To have large numbers of replicates in forensic entomology research, it is often necessary to freeze carcasses and thaw them before use in experiments. Research on the effects of freezing on decomposition is minimal in the literature and the effect that it has on insect (e.g., blow fly, beetle) activity is virtually unknown. The objective of this study was to compare the differences in insect activity occurring on refrigerated only versus frozen-thawed pig carcasses, and to characterize the associated dipteran fauna. Seven pigs, frozen for 2 mo and then thawed before the experiment, were compared with seven pigs killed and stored in a walk in refrigerator ≈12 h before the start of the experiment. No significant differences in time to the appearance of adult flies, eggs, larvae, or the initiation and conclusion of larval migration were observed between refrigerated only and frozen-thawed pig carcasses. Beetles from the family Staphylinidae also did not show a significant difference in arrival times. Phormia regina (Meigen), Lucilia coeruleiviridis (Macquart), Cochliomyia macellaria (F.), Pollenia rudis (F.), and Hydrotaea leucostoma (F.) comprised the dipteran taxa present on the carcasses. Results suggest that freezing pigs before exposure in the field does not significantly alter blow fly life events or the appearance of staphylinid beetles.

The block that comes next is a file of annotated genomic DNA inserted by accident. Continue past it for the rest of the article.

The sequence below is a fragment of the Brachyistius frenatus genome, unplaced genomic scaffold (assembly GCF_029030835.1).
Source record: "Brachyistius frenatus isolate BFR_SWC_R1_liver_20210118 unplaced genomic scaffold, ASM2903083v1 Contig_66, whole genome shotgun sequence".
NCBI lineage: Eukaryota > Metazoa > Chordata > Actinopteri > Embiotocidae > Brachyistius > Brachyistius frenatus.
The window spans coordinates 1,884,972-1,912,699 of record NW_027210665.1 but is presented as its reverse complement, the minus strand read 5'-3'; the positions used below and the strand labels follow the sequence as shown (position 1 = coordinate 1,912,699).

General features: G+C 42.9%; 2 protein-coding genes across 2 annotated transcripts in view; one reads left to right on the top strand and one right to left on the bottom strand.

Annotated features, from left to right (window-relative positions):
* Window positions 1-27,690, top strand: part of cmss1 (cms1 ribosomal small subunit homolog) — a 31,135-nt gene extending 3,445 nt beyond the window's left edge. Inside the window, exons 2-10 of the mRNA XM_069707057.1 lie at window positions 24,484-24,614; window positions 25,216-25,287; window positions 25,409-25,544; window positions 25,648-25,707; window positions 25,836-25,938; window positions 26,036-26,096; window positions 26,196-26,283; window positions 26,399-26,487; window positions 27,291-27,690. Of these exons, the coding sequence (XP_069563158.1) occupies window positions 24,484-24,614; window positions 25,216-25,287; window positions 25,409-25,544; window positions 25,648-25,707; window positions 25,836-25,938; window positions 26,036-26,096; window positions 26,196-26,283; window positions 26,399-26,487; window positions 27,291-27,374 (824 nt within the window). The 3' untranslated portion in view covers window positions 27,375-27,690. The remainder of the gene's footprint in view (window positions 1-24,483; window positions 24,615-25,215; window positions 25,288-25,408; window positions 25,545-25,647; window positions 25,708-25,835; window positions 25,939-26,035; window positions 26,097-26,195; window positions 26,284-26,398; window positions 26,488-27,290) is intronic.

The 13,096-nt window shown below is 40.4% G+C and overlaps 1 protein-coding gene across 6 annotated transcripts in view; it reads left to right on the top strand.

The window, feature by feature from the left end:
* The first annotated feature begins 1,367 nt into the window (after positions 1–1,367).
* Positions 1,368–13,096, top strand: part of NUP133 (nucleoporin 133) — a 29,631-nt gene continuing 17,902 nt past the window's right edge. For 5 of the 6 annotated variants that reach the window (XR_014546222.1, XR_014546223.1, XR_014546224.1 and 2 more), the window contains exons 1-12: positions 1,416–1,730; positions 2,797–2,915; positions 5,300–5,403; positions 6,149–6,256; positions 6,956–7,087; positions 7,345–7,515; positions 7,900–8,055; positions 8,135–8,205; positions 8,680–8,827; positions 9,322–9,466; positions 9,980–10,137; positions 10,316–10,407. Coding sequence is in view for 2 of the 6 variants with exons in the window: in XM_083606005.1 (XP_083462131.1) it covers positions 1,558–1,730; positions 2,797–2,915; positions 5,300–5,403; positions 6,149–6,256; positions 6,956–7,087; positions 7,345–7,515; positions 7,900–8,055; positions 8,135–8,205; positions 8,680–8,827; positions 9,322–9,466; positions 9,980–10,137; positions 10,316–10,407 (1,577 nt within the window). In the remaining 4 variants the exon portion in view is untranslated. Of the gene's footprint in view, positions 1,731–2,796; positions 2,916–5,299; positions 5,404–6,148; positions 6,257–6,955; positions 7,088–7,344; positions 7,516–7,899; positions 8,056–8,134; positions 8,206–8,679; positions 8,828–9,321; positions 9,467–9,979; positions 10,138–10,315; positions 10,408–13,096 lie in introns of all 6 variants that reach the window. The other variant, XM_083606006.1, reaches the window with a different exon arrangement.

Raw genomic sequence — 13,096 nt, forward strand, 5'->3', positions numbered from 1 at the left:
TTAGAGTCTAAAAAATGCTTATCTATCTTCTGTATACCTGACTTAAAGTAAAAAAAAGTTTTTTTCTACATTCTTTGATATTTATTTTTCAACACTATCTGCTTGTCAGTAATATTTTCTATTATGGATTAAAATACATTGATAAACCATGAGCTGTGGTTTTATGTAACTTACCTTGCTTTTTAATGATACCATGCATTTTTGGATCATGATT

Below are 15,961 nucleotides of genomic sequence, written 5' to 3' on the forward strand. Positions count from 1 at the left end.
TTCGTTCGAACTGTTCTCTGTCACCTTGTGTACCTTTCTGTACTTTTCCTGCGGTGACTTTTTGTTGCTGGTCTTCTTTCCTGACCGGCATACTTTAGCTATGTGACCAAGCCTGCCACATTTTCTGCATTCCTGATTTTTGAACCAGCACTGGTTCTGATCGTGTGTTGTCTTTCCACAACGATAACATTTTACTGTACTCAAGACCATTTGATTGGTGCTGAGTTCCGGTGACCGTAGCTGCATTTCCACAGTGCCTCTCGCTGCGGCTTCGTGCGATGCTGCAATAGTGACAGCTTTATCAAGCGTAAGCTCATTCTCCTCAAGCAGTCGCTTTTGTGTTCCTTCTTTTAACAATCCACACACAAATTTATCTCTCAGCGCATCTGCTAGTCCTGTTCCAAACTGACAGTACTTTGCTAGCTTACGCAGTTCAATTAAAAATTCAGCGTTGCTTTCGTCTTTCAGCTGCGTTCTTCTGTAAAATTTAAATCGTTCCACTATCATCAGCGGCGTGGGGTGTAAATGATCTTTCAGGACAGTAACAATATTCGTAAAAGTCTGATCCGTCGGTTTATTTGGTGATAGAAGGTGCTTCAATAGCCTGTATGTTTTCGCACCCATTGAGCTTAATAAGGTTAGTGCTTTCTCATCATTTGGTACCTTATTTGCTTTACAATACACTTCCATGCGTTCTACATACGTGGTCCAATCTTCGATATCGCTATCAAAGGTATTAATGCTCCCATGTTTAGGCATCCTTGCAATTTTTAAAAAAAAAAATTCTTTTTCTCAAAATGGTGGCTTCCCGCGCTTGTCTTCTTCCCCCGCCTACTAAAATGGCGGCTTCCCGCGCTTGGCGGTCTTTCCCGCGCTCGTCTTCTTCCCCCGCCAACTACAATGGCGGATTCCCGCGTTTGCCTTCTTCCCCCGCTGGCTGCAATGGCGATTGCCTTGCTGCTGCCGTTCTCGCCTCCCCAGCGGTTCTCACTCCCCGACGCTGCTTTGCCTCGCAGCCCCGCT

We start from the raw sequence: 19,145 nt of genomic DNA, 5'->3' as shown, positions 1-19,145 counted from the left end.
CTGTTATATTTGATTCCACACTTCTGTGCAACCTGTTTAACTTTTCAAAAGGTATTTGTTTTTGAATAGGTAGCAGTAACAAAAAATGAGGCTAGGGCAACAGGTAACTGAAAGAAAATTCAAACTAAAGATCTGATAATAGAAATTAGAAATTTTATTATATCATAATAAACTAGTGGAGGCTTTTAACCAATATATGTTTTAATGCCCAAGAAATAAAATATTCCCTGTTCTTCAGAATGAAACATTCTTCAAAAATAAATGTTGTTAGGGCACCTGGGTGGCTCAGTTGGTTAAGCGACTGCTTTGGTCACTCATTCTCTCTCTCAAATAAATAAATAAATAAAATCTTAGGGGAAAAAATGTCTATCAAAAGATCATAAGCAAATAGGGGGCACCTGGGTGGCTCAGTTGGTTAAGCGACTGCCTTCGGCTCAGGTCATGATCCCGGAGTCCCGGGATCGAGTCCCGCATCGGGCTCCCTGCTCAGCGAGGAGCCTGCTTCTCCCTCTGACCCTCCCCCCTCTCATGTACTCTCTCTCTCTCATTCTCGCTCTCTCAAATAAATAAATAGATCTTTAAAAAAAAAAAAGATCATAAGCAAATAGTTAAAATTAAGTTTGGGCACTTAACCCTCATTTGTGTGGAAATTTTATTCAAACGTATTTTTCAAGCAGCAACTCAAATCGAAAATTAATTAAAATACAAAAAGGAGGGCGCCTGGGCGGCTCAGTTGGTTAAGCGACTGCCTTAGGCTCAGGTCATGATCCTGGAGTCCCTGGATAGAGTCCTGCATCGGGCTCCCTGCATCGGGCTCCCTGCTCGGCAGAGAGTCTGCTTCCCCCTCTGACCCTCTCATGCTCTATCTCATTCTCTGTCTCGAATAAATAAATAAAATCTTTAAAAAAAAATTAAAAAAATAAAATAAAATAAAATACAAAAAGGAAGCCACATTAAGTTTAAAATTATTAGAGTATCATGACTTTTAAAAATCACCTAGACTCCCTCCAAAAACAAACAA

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Vol. 48 • No. 6